Prijedor main street
Location of Prijedor within Bosnia and Herzegovina
|Country||Bosnia and Herzegovina|
|- Sheriff||Marko Pavić (DNS) |
|- Total||833 km2 (321.6 sq mi)|
|Time zone||CET (UTC+1)|
|- Summer (DST)||CEST (UTC+2)|
|Area code(s)||+387 (052)|
Prijedor (Cyrillic: Приједор, pronounced [priːˈjɛːdor]) is a town and municipality in northern Bosnia and Herzegovina. It is situated in northern part of the Republika Srpska entity and the Bosanska Krajina region. Prijedor is the second largest municipality in the Republika Srpska entity and the sixth largest in Bosnia and Herzegovina.
The town of Prijedor, within the municipality of Prijedor, is located in the north-western part of Bosnia and Herzegovina, on the banks of the Sana and Gomjenica rivers, and at the south-western hills of the Kozara mountain. The area of the municipality is 833 km2 (322 sq mi). The town is situated at 44°58'39" N and 16°42'29" E, at an altitude of 133 m (436 feet).
The terrain ascends to the north-east of Prijedor in waves and gradually becomes the mountain range of the Kozara mountain, which is famous from the peoples' uprisings in the previous centuries and battles against fascism during the Second World War. The very town lies on the alluvial terrain created by the Sana river and its tributaries on the south-western hillsides of the Kozara mountain.
|Krupa na Uni (60 km),
Zagreb (173 km),
Vienna (547 km)
|Bos./Koz. Dubica (33 km)||Gradiška (90 km),
Budapest (474 km)
|Novi Grad (32 km)||Kozarac (13 km),
Omarska (20 km),
Beograd (336 km)
|Ljubija (8 km),
Trieste (412 km)
|Sanski Most (33 km)||Banja Luka (48 km),
Sarajevo (250 km)
As a fortified and populated place it is of relatively earlier date and we can trace its history back to the end of the 17th century, according to known sources. However, the very region, belonging to the administrative center of Prijedor, is much older concerning the colonization and cultural happenings, and it has continuity until the emergence of the town. Numerous prehistoric, ancient and mediaeval sites speak in their archeological language about specific cultural expressions of humans in different periods of time. During the prehistoric period, dating from 2100 B.C., the traces of life are evident in numerous settlements in the region of the present-day town, with necropolises subjacent to the settlements, as a rule. In the pre-Roman and Roman period this area was settled by a large Illyrian tribe Maezaei, a sub-tribe of Pannonians, with a talent for the mining. In Ljubija near Prijedor, many monuments were found from the Roman age as an evidence of the iron production. In Zecovi there is an Illyrian necropolis from the Iron Age. A legend says that the river Sana was named by the Romans.
These regions will be under the Ottoman Empire dominion until 1878. About 200 years ago in this part of Bosnia a large number of fortifications develop which served to protect restless borders with Austria. That was happening during the Austro-Ottoman War and great Ottoman defeats when the borders moved towards the east in favor of Austria. The first mention of the town, which refers to it as “Palanka Praedor” in a Latin written report of an Austrian field marshal about burnt fortified settlements, occurs between 1693 and 1696. The term “Palanka” indicates a wooden fortification built on an artificially created island on the river Sana.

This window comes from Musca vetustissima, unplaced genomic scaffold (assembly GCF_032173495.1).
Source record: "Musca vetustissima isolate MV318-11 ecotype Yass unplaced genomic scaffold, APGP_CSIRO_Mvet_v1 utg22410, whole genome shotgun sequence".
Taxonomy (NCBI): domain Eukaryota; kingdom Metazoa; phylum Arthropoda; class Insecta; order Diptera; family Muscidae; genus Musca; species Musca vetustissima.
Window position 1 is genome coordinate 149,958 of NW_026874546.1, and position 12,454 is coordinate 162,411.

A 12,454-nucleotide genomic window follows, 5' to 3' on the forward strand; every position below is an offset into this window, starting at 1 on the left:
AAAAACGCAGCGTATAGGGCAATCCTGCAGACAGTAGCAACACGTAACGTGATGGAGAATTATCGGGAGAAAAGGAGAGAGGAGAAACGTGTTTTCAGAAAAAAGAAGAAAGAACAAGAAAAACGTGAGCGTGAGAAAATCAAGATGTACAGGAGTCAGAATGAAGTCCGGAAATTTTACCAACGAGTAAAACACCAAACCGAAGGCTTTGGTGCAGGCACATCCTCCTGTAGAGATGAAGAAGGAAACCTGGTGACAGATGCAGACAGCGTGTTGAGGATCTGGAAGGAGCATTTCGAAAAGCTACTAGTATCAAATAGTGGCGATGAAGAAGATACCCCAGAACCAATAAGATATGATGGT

At the same place in the middle of the 18th century, a new fortress will appear, this time built with the stone walls with three towers and two clay causeways for the cannons. An archived information from Istanbul dated 1745 tells about two town guards crossing over to the newly built Palanka Pridorska Ada (island). It is the first mention of the fortress on the river Sana where the town will develop later.
With the emergence of the fortification, the settlement outside of the walls began to develop at the same time. The settlers are probably Christian population who lived in the vicinity and who will rapidly merge with the town which was expanding to the north. There is a testimony of an Austrian secret agent about the existence of the town for the purposes of the Austrian army, where he described the town in detail and especially emphasized the suburb in the vicinity.
The town was developing rapidly thanks to the navigable river Sana, the development of commerce and craft, and later construction of the first railway through Prijedor. The first railroad in Bosnia and Herzegovina was build in 1873 next to Prijedor and went from Dobrljina to Banja Luka. The fortress existed as a military spot until 1851 when the army left and the walls are demolished by local population for purpose of using the walls to build their own houses. A huge fire in 1882 destroyed 119 houses, 56 big commercial stores, schools, an orthodox church, and 140 families lost roofs over their heads. The next year the Austrian authorities opened a large sawmill at the foot of the mountain Kozara, which is the first industrial object in the history of Prijedor.
The years after the fire brought an intensive development of the town, private and state-owned structures. The wood was replaced with modern building materials, the streets were designed at a right angle and the first town plan was created. New buildings were built – the Serbian elementary school, the Catholic Church, the Orthodox Church, and a hotel. First cultural associations appeared in the town as well as the libraries, reading rooms and a printing house. The end of the First World War will bring a new state – the Kingdom of Yugoslavia, with Bosnia-Herzegovina as a part of it. Prijedor will have an important place as the trade and craft center of the whole region. The opening of the iron ore mine in Ljubija near Prijedor in 1916, which employed about 4000 workers, will strengthen the economy of the town. During that period, the mine was one of the biggest and most modern iron ore mines in Europe.
Prijedor and its environs have been also known for its recent bloody past. During the Second World War, numerous civilians and children, mostly Serbs, were murdered by the Croat's Ustashas and the Wehrmacht.  The memorial center at Kozara, the work of the academic artist Dušan Džamonja, is dedicated to this region's Yugoslav partisans resistance victims during the Second World War. During the Bosnian war (1992-1995), the area near Prijedor housed the infamous Omarska camp, Keraterm camp, and Trnopolje camp established in 1992 by Radovan Karadzic's Serb authorities for Bosniak and Croat population.